It does the job pretty well. They've hosted exhibitions by artists of the calibre of Modigliani, Morandi, and Fontana as well as focusing on subjects as diverse as ceramic painting, aeronautics, and satire. The gallery's small so there's usually time for a look round its pleasant environs too. Canonbury Square and the New River Walk are favourites. There's some lovely local pubs like The Canonbury Arms and The Compton Arms for post-art debrief and emotional stocktaking. There's also a selection of pleasant Italian restaurants, Trevi for example, which seem like thematically apt venues to wind down after a fix of culture.
The current show, and the last one before the gallery undergoes refurbishment, is Astrazione Oggettiva:The Experience of Colour. It's a niche experience for sure focusing on a a group of painters from the Trentino region who, in the autumn of 1976, published their Manifesto of Objective Abstraction. A reaction against what they saw as the superficiality of contemporary culture. In today's debate against dumbing down this sounds all too familiar.
The artists in question were Mauro Cappelletti, Diego Mazzonelli, Gianna Pellegrini, Aldo Schmid, Luigi Senesi, and Giuseppe Wenter Marini and they called for renewed attention to the painterly process and its fundamentally abstract concerns.
They each possessed their own vision and style but they were united by a desire to make colour their focal point. Instinct was set aside in favour of discipline and control resulting in an intentionally impersonal art that looked for little or no emotional response from the viewer.
Schmid and Senesi died in a train crash between Florence and Bologna only two years later and this brought a premature end to the movement. So this show, the first ever in the UK, is really a glimpse into a very brief, very geographically specific, movement.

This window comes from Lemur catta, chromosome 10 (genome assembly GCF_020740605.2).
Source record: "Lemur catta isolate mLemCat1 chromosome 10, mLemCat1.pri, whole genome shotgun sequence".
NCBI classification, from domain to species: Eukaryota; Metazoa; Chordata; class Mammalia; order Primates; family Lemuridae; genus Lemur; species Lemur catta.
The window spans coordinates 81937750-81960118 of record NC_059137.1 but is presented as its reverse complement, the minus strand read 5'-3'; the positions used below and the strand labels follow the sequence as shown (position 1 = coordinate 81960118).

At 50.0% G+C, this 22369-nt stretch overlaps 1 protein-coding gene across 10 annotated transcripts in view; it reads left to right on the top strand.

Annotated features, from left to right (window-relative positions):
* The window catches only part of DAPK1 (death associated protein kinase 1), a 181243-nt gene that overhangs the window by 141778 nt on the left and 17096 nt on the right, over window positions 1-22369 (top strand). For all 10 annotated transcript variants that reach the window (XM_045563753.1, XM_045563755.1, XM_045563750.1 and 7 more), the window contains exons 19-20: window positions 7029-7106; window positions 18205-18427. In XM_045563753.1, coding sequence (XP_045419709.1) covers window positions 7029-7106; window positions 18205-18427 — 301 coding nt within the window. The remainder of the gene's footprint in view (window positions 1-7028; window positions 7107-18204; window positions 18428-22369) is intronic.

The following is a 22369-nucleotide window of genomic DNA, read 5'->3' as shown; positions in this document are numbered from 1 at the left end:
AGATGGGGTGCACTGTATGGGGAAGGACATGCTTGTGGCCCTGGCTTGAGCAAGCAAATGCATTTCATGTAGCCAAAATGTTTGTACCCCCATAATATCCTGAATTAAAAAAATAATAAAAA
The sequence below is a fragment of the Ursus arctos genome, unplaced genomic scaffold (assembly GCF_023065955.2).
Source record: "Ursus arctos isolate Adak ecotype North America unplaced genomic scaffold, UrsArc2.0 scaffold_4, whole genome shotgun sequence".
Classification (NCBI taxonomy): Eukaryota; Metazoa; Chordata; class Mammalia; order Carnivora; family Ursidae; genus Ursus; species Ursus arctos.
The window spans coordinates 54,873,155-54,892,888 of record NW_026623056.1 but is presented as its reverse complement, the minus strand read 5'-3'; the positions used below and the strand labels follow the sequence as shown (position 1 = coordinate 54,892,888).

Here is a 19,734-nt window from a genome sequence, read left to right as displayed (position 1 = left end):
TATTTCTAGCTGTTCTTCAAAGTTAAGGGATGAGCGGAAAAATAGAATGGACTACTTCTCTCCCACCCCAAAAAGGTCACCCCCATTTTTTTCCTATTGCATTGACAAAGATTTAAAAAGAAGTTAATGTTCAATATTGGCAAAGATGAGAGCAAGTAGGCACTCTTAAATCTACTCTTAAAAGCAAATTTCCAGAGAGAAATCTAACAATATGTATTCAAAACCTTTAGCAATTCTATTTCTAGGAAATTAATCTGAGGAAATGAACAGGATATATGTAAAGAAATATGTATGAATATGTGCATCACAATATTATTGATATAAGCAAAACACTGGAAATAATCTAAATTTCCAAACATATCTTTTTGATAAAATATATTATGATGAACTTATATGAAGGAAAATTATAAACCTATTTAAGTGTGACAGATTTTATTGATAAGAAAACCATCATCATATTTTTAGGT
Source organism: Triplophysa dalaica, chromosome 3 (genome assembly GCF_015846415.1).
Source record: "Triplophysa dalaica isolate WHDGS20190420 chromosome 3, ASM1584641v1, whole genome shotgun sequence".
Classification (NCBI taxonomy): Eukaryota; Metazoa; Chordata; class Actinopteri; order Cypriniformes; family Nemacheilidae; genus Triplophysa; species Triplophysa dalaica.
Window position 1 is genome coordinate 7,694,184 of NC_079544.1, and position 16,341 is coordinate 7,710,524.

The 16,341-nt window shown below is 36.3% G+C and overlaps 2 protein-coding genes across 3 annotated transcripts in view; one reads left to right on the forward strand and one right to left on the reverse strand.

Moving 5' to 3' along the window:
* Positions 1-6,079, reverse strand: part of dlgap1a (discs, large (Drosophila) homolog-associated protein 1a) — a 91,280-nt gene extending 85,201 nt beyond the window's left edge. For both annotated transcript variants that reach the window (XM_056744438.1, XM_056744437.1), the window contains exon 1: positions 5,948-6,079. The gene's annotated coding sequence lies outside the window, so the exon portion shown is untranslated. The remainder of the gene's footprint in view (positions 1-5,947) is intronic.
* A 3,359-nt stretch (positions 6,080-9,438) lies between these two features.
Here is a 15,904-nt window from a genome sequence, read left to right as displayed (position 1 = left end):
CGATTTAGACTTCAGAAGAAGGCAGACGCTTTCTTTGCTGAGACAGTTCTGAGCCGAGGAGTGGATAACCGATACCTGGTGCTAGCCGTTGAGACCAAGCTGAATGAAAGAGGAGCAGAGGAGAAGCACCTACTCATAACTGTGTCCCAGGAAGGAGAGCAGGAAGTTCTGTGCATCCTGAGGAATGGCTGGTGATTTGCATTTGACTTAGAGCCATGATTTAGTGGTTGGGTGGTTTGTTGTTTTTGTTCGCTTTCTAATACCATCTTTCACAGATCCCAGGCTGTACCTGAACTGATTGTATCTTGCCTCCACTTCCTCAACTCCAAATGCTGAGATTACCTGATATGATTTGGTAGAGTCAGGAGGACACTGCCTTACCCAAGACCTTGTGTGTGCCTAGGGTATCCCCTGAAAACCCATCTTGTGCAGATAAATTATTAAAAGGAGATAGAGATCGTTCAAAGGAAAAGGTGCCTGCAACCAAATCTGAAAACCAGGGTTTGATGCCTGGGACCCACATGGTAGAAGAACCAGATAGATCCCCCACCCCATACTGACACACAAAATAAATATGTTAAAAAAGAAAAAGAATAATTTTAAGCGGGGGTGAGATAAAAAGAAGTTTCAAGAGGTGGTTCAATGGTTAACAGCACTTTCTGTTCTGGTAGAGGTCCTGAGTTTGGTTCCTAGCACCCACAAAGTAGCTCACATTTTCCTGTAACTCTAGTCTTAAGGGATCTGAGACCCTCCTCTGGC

It's accepted now that they were related to earlier avant-garde tendencies such as that of concrete painting and inspired by Vasarely's optical-perceptual research. This viewer saw echoes of Barnett Newman's abstracts (without any of the expressionism, natch), Bridget Riley's op-art, and, even in places, late Matisse.
Senesi (Horizontal Margins from 1977, below) worked light as surely as Turner or Joseph Wright of Derby, his works winningly lambent against the textbook white gallery walls. Though as nugatory as any art they're still strangely warming.
Pellegrini's soft pastel shades resemble nothing less than wallpaper. Pretty wallpaper but wallpaper nonetheless. It was Mazzonelli who came closest to figurative art, almost breaking the mould with his Untitled (Triptych) from 1976.
The same artist's Surface-Structure-Colour-6 Elements (1977) resembles a colour chart of sorts. But with zips whereas Cappelletti's Directional Flourishes used minute orange stripes for delineation and decoration, sometimes painted on the side, rather than the face, of the canvas.
Schmid's Contrasts subtly blurred one colour into another though, as if in hock to the group aesthetic, keeping that all important line straight down the middle.
So what's it all about? It's hard to say. Art for art's sake I guess. L'arte per l'arte! It's interesting. It's pretty. But, unless you're the type to meditate in the Rothko room, it's a brief experience. Possibly appropriate for a movement so fleeting.
I took the opportunity to visit some of my old faves in the permanent collection. Ardengo Soffici's Deconstruction of the Planes of a Lamp (1912-13), Umberto Boccioni's Dynamism of a Cyclist (1913), and Mario Sironi's Urban Landscape from 1924.
As ever, with the Estorick, it was a rewarding, intellectually fulfilling visit. I'd recommend a look. Around the exhbition, around the gallery, and around the area.